Plaques help mark Sandwich history


By Paul Gately
Posted Sep 7, 2018 at 10:57 AM

The Sandwich Historical Commission’s historic marker/plaque program has
reached the 154 mark, and more awards are on the way in a town where
many homes are much older than 100 years.

Commission member William Daley rides herd on efforts to recognize and
designate homes a century old or more in all sections of town, something that
helps tell Sandwich’s veritable way-we-were story that dates to the 1600s.
The house markers are distinctive, with a white background with dark green
lettering, crafted by Doug Amidon.

Daley said that only once has a homeowner objected to plaque placement or
otherwise recognizing something historic about their property.

“Markers don’t restrict home ownership,” Daley said. “They just recognize
that you’re living in a house with a history and that it’s a wonderful thing to
have. Most owners are pleasantly surprised about their property and what
owners previously lived there, perhaps glass factory workers or stagecoach

“Some are amazed the original owners had numerous kids in a small Cape Cod
house,” he added.

The oldest property recognized to date is the John Ellis House at 76 Main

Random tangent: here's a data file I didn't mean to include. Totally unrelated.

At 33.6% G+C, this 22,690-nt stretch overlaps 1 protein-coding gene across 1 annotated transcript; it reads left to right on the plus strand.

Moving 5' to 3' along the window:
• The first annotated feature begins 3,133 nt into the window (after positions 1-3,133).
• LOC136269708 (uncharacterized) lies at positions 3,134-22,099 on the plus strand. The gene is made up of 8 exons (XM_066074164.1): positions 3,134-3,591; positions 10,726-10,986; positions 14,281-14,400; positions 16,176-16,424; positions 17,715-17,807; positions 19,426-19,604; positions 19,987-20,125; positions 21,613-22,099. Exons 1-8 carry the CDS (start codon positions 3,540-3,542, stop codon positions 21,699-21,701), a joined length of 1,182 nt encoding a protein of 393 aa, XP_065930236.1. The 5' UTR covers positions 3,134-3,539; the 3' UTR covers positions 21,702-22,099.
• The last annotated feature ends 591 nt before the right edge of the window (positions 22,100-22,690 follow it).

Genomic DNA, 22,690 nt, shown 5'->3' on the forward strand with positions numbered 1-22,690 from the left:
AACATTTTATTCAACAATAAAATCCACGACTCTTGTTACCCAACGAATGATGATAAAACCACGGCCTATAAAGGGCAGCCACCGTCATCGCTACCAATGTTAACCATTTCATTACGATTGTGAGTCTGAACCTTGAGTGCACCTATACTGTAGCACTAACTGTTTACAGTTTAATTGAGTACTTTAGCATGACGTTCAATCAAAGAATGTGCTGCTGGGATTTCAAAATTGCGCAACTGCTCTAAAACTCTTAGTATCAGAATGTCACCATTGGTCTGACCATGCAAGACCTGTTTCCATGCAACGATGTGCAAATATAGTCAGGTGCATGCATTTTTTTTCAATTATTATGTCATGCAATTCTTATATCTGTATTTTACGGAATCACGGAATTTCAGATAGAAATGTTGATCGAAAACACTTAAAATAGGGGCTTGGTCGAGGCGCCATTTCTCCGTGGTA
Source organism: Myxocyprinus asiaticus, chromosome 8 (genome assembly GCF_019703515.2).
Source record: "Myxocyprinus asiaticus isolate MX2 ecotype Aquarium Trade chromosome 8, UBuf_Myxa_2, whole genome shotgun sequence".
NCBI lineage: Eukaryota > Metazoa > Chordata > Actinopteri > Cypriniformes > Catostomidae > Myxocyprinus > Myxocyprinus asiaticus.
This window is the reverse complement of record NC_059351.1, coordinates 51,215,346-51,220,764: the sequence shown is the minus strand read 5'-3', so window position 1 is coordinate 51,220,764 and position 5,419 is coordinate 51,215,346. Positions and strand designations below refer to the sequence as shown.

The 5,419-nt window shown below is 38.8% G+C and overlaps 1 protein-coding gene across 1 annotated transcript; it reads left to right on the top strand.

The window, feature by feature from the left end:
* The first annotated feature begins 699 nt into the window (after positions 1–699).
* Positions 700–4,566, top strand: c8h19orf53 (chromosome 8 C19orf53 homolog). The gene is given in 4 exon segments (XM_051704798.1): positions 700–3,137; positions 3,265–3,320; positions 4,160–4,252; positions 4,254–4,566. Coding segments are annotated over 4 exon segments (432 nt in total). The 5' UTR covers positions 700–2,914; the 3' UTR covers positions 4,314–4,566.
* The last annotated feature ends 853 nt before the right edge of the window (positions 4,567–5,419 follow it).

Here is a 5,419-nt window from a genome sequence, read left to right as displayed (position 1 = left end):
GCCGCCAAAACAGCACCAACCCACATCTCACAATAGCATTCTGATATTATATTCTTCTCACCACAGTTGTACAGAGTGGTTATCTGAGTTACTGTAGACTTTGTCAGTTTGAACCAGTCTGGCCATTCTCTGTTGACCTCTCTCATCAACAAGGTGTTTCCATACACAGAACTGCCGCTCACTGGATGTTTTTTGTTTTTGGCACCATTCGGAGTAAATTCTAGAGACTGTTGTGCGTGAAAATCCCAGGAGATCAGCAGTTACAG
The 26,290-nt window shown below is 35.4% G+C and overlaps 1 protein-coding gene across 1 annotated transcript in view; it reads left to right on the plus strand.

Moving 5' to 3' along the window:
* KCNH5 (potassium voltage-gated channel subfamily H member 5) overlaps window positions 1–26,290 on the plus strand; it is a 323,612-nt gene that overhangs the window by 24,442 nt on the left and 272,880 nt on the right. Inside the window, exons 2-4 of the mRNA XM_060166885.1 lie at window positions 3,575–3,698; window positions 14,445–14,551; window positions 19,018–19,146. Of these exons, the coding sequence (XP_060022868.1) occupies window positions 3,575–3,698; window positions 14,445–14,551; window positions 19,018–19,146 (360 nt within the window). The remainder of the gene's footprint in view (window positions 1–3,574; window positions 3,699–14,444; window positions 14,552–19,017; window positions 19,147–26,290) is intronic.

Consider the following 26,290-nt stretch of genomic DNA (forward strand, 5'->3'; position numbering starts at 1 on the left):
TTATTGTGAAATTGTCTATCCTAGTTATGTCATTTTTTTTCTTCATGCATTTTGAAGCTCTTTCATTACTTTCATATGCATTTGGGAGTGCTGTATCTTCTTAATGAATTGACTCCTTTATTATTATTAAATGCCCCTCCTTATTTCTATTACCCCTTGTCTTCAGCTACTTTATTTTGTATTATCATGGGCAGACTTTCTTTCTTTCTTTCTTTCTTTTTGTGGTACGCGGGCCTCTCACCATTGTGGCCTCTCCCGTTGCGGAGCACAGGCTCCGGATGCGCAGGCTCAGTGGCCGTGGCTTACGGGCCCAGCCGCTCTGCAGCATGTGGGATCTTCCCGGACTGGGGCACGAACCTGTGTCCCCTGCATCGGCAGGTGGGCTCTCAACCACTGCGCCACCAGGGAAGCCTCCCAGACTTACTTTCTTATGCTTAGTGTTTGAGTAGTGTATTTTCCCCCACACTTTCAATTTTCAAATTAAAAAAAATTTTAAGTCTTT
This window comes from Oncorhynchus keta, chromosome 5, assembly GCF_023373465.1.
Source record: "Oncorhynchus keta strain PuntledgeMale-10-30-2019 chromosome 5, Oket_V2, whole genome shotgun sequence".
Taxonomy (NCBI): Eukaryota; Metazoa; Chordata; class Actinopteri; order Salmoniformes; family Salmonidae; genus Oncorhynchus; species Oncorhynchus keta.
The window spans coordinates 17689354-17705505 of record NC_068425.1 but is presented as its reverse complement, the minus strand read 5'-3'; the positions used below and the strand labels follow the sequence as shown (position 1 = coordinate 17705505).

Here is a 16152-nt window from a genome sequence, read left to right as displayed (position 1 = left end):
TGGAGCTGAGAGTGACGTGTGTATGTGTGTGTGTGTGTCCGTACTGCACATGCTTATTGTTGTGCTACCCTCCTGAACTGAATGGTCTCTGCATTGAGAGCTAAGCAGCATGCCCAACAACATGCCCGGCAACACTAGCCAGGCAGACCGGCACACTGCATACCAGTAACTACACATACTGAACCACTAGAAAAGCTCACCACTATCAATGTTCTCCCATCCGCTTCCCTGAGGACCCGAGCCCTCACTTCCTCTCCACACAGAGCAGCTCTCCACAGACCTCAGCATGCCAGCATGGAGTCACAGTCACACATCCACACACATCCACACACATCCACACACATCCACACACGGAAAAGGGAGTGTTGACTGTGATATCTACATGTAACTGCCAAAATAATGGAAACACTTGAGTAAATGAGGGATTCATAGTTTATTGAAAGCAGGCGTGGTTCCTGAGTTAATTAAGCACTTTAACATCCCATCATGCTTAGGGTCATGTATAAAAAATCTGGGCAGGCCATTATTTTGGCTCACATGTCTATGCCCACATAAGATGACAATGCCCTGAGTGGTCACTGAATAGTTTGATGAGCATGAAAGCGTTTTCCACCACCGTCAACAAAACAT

Street. The William Freeman House circa 1690 at 432 Route 6A is also listed
as a historic property, complete with a plaque.

Daley in his background research about Sandwich homes has not uncovered
any of local history’s mysteries. But he has “discovered curious things.”

One story, he said, involves an Irishman who moved to Sandwich, worked in
the glass factory, joined the Union Army during the Civil War, was promoted
to lieutenant, and was later killed. His family left Sandwich.

Daley encourages townspeople who live in homes at least 100 years old to
consider the plaque program. If interested, they should contact him at
wfdaley[at] or visit
Download a one-page application form

Daley will check property records at the Sandwich Archives and the
Barnstable County Registry of Deeds to confirm background details. The
application will be brought to the full historical commission, which will vote
on whether or not to accept the paperwork.

The homeowner will then be informed of the approval, and Amidon will
create the marker. There is an $80 charge.

The historic markers program should not be confused with historical
commission discussions about establishing a preservation awards program.
That is a separate undertaking still in a discussion phase.